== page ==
written by :
One of the worst massacres of the Second World War –and of the whole twentieth century – is re-read in the light of how history was to treat it from the immediate postwar years onwards.
This terrible event was to undergo judicial proceedings that seem to have set out to cover up investigations into who was responsible for it out of respect for the new geopolitical balance of the postwar Europe.
In the era in which a re-armed Germany became a fully active member of NATO (1955), some European governments and courts thought it ‘inconvenient' to re-open cases liable to cause serious international embarrassment, and so they remained buried in the archives, sometimes ending up truly forgotten.
After all, if Germany had had to pay for its mistakes, then what about other countries, like Italy – which had certainly not come out of its campaigns in Greece, Ethiopia and Montenegro smelling of roses?
File number 1937 remained hidden until 1994, when it was found in a wardrobe with its doorsturned against the wall at the end of a corridor in the Military Public Prosecutor's Office in Rome.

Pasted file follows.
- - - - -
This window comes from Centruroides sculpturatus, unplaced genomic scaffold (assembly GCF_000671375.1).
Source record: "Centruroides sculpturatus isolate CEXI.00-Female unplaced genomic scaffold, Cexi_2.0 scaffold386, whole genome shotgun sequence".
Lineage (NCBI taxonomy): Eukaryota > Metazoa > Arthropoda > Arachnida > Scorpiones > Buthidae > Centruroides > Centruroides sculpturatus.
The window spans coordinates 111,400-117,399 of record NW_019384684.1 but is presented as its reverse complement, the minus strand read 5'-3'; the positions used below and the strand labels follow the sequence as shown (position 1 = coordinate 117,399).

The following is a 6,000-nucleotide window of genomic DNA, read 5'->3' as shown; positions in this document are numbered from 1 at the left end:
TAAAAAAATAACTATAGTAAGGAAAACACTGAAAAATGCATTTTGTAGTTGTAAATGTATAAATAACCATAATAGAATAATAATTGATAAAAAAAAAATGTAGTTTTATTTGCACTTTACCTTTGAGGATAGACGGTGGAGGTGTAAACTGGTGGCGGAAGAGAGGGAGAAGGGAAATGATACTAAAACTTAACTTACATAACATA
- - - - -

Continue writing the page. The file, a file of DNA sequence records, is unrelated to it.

Our narration bases itself upon documents and popular testimony to tell the story of the massacre of 770 civilians in and around Marzabotto from the 29th of September 1944 to the 5th of October by various bodies of German and East European troops.
It also continues with a story of silence and missing court cases lasting up to the present day and bearing witness, once again, of how memory is perhaps one of the very few instruments allowing us to give a voice to the voiceless and transmit the sense of sacrifice to further generations.
This is a performance that offers itself to the public in light of the fact that we should never forget that there is a Theatre of Narration that is not merely superficial but also able to reveal hidden meanings that are part of the warp and weft of reality and that the language of the arts can help to make clearer to the spectator.
We should particularly like to thank Loris Lepri and Germano Maccioni for the documentary “Lo stato d'eccezione” and, for their testimony, Salvina Astrali, Walter Cardi, Renato Clerici, Maria Dani, Caterina Fornasini, Ferruccio Laffi, Gianfranco Lorenzini, Cornelia Paselli, Fernando Piretti, Elide Ruggeri and Lucia Sabbioni.